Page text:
It was a flawed performance, the sort that earlier in the season would have cost them the points. Spurs lacked tempo or control. But, thanks to two late goals from Clint Dempsey – later given as an Orestis Karnezis own goal – and Jermain Defoe, they won 3-1.
Games are breaking for Spurs right now. This was their fourth straight win, the first time they have done so since February 2011. Before this run they had won one in six. There is a new mood at White Hart Lane, and there will be knockout European football here in February.
Andre Villas-Boas is delighted. This is an important competition to him. He owes some of his reputation to winning it with Porto in 2011. Because Lazio won in Maribor, Spurs could not win Group J but they finished comfortably in second. Villas-Boas was understandably proud of balancing progress with Premier League success, in a way Liverpool and Newcastle United have not.
"I am extremely happy," the manager said. "It has been said that both competitions cannot be taken seriously but we have proven it is perfectly possible. We are very proud to be in the last 32 and to show that you can embrace it in a different way."
Having finished second, Spurs could face group winners Lyons or Fenerbahce, or one of the demoted Champions League sides – including Benfica – a practice Villas-Boas opposes. "I think it's extremely unfair," the Spurs manager said. "You can't give a bonus to teams who have failed. Teams fail in the Champions League and are promoted to the Europa League – it's a massive bonus."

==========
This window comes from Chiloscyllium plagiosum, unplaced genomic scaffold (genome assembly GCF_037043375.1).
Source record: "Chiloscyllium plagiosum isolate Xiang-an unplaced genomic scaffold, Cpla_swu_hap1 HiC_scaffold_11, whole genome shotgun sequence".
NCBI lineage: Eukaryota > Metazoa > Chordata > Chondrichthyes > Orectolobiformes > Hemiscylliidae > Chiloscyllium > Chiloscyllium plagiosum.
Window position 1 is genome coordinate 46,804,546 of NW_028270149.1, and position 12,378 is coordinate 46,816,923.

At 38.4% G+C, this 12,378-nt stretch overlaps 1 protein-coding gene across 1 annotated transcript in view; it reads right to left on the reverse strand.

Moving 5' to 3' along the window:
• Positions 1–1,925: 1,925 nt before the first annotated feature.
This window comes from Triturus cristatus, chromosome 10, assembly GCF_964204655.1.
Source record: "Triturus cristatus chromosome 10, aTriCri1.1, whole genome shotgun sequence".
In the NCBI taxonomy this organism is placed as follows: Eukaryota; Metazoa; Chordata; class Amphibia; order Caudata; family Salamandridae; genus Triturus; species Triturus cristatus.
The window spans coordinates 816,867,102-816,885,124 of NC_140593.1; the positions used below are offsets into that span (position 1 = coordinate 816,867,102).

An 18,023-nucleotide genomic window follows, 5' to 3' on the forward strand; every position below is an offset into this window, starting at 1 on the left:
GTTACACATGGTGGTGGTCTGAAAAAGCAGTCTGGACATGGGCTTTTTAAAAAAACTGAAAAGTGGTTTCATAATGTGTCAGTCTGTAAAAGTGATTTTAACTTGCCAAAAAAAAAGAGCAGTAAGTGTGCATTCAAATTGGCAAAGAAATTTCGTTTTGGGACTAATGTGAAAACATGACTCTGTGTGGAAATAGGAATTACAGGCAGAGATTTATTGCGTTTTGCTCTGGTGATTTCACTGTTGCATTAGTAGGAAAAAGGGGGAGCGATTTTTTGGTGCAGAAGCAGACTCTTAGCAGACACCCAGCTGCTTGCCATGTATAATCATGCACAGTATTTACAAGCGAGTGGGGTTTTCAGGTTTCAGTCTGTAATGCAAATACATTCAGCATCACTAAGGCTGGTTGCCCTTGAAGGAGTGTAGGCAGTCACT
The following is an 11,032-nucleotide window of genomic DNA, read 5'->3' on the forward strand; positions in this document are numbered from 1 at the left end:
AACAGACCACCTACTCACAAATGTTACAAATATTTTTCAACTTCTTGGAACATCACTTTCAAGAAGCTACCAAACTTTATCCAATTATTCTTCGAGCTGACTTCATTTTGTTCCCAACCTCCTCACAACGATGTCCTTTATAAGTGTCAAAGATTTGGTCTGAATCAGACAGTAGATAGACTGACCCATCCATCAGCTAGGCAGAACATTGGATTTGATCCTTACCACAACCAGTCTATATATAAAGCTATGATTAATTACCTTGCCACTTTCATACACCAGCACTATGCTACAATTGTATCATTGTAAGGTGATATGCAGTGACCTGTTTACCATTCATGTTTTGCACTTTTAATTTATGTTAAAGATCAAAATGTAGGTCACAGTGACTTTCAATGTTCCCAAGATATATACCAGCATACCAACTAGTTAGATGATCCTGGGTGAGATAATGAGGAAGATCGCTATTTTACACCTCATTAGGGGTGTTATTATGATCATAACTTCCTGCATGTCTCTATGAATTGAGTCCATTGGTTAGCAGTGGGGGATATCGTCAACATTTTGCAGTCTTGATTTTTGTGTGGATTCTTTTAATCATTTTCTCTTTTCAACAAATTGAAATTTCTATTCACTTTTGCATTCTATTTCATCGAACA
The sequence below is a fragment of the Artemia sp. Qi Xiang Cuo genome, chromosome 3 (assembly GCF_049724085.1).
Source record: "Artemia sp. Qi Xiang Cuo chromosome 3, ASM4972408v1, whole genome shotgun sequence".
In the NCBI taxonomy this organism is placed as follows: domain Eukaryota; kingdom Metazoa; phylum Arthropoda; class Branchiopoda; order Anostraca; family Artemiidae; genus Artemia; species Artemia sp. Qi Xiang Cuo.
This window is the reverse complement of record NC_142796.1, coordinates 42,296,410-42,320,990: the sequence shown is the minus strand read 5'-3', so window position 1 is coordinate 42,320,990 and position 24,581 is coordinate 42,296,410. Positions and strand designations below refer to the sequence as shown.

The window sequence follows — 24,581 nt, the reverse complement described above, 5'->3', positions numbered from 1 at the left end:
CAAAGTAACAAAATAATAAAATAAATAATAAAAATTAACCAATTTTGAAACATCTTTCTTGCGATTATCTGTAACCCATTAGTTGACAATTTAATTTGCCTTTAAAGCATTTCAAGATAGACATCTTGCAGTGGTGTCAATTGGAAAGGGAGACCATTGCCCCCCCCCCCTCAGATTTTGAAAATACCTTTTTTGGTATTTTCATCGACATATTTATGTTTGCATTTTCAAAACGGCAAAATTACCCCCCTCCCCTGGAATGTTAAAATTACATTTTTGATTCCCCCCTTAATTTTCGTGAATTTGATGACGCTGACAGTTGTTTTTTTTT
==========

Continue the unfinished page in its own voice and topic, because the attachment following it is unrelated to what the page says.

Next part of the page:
Tottenham cannot draw Chelsea quite yet – Villas-Boas said they would be "two magnificent games", if they ever occurred – but they can take heart from the fact that, unlike their London rivals, they are collecting results.
Neither of Spurs' two best players and pace-setters, Gareth Bale and Mousa Dembélé, started tonight. There was a lack of tempo all evening, as a well-organised and competitive Panathinaikos side – who needed to win to knock Spurs out – frustrated the hosts.
Villas-Boas put his faith in his forwards, pairing Defoe and Emmanuel Adebayor for just the third time this season. The last time they started together it led to 17 brilliant minutes at Arsenal before Adebayor's red card cost Spurs the derby. Last night there was no such drama and not much danger. Although Adebayor and Defoe both scored neither was influential.
Clint Dempsey, coming in from the left wing, was Spurs' best attacking player. It was Dempsey's perfect through pass to Adebayor which set up Spurs' first goal. With 14 minutes left it was Dempsey's header which went in via the cross bar and the goalkeeper's back.
"We are extremely satisfied with his recent performances," Villas-Boas said of Dempsey, who had not always looked like a natural Spurs player. "It's down to him, he has managed to turn the page and adapted to a new position. He attacks, he defends, he commits himself to the team."
In between those two moments it was an even game, and before Spurs went 2-1 up they had been tense. After Defoe hit the post, Zeca equalised early in the second half, escaping from Kyle Naughton and heading in Nikos Spyropoulos' cross. From then on, Panathinaikos were on top and Toche should have put them ahead when Jan Vertonghen and Steven Caulker collided in the box.
Sensing the anxiety, Villas-Boas turned to Dembélé from the bench. Spurs scored their second with their first action after the change. Seven minutes later, with seven minutes left, Defoe ended the game, chipping Karnezis from Aaron Lennon's pass.
Man of the match Dempsey.
Match rating 5/10.
Referee P Gil (Poland).